By Anna Rose Johnson
It was a fascinating day of event finals yesterday in Montreal—every single gold medalist defended their title from 2015, an unbelievable feat which certainly doesn’t often happen at major competitions. Let’s take a look at the order of finish for each apparatus before the next group of event finalists takes to the stage later today.
It was a fascinating day of event finals yesterday in Montreal—every single gold medalist defended their title from 2015, an unbelievable feat which certainly doesn’t often happen at major competitions. Let’s take a look at the order of finish for each apparatus before the next group of event finalists takes to the stage later today:
MEN’S FLOOR EXERCISE
Kenzo Shirai of Japan won the gold on floor exercise, just as he did in 2015 and 2013. His quad twist was as impressive as ever, and his execution was nearly flawless for a total score of 15.633 (7.2 D-score). Israel’s Artem Dolgopyat placed second on floor with a 14.533 (6.5), while USA’s Yul Moldauer stuck almost every pass for a 14.500 and the highest execution score of the final (8.7). Bram Verhofstad of the Netherlands finished just out of the medals with a 14.333; Chile’s Tomas Gonzalez was fifth with a 14.266, USA’s Donnell Whittenburg placed sixth with a 14.166, Manrique Larduet of Cuba scored 14.100 for seventh, Korea’s Kim Hansol finished eighth with a 14.100, and Milad Karimi of Kazakhstan was ninth with a 13.266.
On women’s vault, Maria Paseka of Russia defended her 2015 World title with her Cheng and Amanar. Form issues on her Cheng affected her score on her first vault (14.700) but her Amanar was simply beautiful for a 9.2 E-score and a 14.850 average. USA’s Jade Carey won the silver in her first international competition, scoring a 14.766 for her Amanar and Kasamatsu vaults. Switzerland’s Giulia Steingruber was third with a 14.466, while Ellie Black of Canada was a close fourth (14.416). Uzbekistan’s perennial champion Oksana Chusovitina placed fifth with a 14.366; China’s Wang Yan scored 14.350 for sixth; Shallon Olsen (CAN) crashed her Amanar but rebounded on her second vault to finish seventh (14.233), and Sae Miyakawa of Japan also unfortunately fell for a 13.800 and eighth place.
2016 Olympic pommel horse champion Max Whitlock (GBR) easily won the pommels final in Montreal yesterday with his massive score of 15.441 (incredible 6.9 D-score). Russia’s David Belyavsky claimed the silver with a smooth routine which scored a 15.100. 2017 World All-Around Champion Xiao Ruoteng of China won the bronze with a 15.066, while USA’s Alexander Naddour finished fourth with a 14.750. Harutyan Merdinyan of Armenia scored 14.700 for fifth place, while Weng Hao of China was sixth with a 14.500. Oleg Verniaiev (UKR) and Saso Bertoncelj both had falls to finish seventh and eighth, scoring 13.700 and 12.966, respectively.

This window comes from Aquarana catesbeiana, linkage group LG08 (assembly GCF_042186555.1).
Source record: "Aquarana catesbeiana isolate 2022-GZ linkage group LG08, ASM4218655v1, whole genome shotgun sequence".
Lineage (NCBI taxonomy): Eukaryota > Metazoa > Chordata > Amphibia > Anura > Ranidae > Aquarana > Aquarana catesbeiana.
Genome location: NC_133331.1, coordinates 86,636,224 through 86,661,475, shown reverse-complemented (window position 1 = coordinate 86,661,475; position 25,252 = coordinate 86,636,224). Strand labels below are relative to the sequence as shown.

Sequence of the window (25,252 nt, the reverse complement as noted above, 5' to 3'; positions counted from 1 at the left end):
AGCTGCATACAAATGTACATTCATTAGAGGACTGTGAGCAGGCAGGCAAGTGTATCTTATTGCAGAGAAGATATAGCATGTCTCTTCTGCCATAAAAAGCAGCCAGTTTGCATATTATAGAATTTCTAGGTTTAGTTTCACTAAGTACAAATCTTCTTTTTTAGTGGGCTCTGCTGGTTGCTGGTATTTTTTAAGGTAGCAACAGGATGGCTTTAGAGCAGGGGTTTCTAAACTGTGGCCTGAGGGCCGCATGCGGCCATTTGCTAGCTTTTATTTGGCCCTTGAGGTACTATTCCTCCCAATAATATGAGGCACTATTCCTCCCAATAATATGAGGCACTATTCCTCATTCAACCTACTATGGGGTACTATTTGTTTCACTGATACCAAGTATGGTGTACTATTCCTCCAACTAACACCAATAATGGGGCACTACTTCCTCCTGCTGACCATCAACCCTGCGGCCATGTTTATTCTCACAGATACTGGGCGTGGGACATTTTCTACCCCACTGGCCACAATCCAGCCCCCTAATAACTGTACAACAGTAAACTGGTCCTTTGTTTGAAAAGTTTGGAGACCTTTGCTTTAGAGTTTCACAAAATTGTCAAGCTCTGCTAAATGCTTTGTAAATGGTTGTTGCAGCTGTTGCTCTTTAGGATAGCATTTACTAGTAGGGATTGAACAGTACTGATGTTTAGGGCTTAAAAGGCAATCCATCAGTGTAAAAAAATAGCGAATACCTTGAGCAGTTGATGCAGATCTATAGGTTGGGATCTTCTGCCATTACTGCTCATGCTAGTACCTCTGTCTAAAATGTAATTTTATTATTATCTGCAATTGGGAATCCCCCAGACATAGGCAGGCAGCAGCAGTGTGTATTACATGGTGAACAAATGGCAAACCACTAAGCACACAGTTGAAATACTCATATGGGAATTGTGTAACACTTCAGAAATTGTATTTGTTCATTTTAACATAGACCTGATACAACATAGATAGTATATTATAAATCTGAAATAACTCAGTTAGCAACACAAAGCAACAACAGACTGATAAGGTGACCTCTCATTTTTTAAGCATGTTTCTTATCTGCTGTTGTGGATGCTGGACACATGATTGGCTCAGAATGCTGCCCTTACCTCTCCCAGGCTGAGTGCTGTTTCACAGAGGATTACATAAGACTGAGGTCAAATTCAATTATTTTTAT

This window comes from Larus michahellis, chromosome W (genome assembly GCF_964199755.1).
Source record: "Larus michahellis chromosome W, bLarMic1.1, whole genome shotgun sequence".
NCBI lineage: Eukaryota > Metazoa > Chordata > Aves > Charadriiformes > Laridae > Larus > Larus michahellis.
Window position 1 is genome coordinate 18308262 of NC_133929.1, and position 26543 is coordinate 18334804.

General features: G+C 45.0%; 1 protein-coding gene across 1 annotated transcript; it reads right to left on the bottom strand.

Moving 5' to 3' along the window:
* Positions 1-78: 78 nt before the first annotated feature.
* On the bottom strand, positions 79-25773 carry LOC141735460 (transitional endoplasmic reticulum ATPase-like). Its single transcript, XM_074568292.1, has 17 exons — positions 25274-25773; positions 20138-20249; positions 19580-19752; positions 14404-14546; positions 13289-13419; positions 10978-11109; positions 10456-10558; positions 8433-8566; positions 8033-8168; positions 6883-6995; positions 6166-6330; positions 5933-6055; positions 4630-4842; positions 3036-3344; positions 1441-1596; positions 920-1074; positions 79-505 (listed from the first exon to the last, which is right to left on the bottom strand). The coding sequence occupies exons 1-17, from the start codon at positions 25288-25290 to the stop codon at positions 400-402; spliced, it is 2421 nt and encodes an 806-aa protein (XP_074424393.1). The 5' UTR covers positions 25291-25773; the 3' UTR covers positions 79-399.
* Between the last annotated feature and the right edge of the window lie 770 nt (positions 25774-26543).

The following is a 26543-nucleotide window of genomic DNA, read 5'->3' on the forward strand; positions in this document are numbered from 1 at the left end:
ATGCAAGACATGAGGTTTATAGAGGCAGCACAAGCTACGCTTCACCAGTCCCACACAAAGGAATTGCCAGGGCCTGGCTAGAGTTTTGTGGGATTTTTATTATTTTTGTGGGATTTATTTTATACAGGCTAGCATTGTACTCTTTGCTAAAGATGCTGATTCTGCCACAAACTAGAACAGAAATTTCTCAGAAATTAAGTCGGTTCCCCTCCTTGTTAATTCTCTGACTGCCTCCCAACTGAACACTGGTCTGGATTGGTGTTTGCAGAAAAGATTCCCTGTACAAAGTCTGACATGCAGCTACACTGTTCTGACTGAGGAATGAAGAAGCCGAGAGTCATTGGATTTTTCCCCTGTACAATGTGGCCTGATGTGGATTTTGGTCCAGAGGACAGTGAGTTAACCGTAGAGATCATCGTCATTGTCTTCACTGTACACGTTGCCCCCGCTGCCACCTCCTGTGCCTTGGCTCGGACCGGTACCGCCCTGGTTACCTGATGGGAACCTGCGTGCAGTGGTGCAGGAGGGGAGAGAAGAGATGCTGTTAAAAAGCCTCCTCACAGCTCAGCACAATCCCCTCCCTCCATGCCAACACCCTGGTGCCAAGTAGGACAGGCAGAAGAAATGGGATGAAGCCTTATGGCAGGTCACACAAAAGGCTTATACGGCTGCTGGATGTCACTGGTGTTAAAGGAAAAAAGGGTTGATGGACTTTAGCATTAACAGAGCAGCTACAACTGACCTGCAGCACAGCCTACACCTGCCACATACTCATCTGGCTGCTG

The four-way tie for uneven bars gold was definitely a highlight of 2015 Worlds, and only Fan Yilin of Chin returned in Montreal to defend her title. With a 15.166 and the highest D-score (6.5) of the final, Fan triumphed by just 0.066 over Russia’s Elena Eremina of Russia, who scored 15.100. Belgium’s Nina Derwael won the bronze for her highly original and innovative bars routine, scoring 15.033. Anastasia Iliankova of Russia was fourth with a 14.900, while Germany’s Elisabeth Seitz (who made her Worlds debut in 2010!) scored 14.766 finished fifth. Ukraine’s Diana Varinska swung a lovely routine for sixth and a 14.583, while Luo Huan of China was seventh (14.566). USA’s Ashton Locklear, who made the bars final at 2014 Worlds as well, had numerous unfortunate errors for a total of 12.766 and eighth place.
Eleftherios Petrounias of Greece won the gold on still rings with a huge number of 15.433 (6.3 D-score). Russia’s Denis Ablyazin was a close second (15.333), and China’s Liu Yang won the bronze with a 15.266 just over France’s Samir Ait Said, who has made an amazingly successful comeback after his major leg injury in Rio. Ait Said’s score was 15.258, which put him in fourth ahead of Turkey’s Ibrahim Colak, who scored 15.066. Igor Radvilov of Ukraine was sixth with a 14.933, while 2012 Olympic champion Arthur Zanetti scored 14.900 for seventh and GBR’s Courtney Tulloch finished eighth with a score of 14.533.
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